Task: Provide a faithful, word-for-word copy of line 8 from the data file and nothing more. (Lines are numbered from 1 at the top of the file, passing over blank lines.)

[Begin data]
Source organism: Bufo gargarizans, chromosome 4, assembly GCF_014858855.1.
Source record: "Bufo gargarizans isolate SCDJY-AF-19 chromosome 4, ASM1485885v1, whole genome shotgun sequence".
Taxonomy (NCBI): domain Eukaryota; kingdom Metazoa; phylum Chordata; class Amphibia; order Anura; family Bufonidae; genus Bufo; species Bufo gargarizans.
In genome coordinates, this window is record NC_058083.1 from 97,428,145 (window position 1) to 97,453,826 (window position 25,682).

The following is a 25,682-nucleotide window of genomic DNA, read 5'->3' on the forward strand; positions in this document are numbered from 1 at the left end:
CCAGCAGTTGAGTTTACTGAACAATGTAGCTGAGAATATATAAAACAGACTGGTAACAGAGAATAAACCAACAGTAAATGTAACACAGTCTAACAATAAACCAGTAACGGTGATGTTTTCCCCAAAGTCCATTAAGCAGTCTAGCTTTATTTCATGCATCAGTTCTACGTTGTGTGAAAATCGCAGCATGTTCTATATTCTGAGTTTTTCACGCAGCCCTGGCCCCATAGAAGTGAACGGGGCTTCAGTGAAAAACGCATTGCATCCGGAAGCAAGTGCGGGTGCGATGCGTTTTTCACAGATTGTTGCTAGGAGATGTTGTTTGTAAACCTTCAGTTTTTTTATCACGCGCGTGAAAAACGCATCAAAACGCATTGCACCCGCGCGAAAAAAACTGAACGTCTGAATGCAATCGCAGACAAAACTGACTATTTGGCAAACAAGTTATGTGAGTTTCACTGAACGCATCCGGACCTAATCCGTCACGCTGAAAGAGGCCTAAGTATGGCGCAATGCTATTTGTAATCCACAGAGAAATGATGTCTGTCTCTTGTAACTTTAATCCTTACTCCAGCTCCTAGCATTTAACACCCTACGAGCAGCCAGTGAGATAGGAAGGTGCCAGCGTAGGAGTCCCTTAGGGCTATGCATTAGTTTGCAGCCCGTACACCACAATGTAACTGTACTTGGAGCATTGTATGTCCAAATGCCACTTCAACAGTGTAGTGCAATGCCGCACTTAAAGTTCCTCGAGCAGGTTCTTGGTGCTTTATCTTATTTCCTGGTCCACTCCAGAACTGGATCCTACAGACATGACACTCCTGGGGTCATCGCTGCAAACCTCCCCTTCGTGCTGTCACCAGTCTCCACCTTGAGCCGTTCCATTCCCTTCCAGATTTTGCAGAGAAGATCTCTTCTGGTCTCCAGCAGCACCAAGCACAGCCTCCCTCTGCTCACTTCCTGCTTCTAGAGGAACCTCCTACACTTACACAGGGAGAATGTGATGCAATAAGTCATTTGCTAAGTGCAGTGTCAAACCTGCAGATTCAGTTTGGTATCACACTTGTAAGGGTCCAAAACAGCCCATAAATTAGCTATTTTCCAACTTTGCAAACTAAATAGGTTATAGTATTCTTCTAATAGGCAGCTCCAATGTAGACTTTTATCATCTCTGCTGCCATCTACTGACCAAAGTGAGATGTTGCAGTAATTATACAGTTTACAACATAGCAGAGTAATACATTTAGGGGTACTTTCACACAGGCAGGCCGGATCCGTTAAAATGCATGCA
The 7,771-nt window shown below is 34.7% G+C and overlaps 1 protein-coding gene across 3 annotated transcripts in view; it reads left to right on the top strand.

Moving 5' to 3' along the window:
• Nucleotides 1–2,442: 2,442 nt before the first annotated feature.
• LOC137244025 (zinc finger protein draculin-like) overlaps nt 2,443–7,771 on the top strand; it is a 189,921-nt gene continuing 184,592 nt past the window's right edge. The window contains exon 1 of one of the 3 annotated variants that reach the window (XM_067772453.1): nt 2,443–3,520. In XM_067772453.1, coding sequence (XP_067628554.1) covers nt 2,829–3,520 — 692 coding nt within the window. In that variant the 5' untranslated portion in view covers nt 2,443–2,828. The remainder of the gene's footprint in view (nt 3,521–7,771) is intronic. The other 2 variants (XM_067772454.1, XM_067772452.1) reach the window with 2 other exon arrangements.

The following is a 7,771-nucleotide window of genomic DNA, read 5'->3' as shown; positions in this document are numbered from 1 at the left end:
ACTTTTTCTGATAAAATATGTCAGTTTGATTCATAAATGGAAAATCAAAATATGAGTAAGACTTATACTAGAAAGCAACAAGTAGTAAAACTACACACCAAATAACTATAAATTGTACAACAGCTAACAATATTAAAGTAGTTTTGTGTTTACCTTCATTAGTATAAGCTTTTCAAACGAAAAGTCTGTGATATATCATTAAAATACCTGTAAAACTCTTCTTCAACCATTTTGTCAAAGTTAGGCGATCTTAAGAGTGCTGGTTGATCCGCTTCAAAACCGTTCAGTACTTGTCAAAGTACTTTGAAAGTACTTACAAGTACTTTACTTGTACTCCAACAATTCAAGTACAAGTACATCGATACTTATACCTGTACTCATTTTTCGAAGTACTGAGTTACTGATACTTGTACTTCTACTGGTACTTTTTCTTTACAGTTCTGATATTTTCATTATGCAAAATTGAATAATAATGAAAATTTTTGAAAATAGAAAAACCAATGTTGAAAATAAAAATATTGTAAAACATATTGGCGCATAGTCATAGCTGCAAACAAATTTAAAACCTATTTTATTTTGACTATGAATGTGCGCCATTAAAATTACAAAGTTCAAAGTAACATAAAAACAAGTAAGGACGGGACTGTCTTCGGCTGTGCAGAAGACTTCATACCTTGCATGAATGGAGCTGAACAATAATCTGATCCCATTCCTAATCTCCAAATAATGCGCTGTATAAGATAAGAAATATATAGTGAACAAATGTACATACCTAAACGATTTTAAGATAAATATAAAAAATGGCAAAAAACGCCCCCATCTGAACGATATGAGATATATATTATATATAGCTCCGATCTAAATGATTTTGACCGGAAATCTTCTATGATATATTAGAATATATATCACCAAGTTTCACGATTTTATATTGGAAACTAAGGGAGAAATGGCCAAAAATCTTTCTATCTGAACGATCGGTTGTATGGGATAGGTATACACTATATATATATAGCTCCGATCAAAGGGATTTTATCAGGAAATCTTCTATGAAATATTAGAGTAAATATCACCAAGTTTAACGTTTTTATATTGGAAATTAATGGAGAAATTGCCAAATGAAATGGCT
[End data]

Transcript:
Moving 5' to 3' along the window: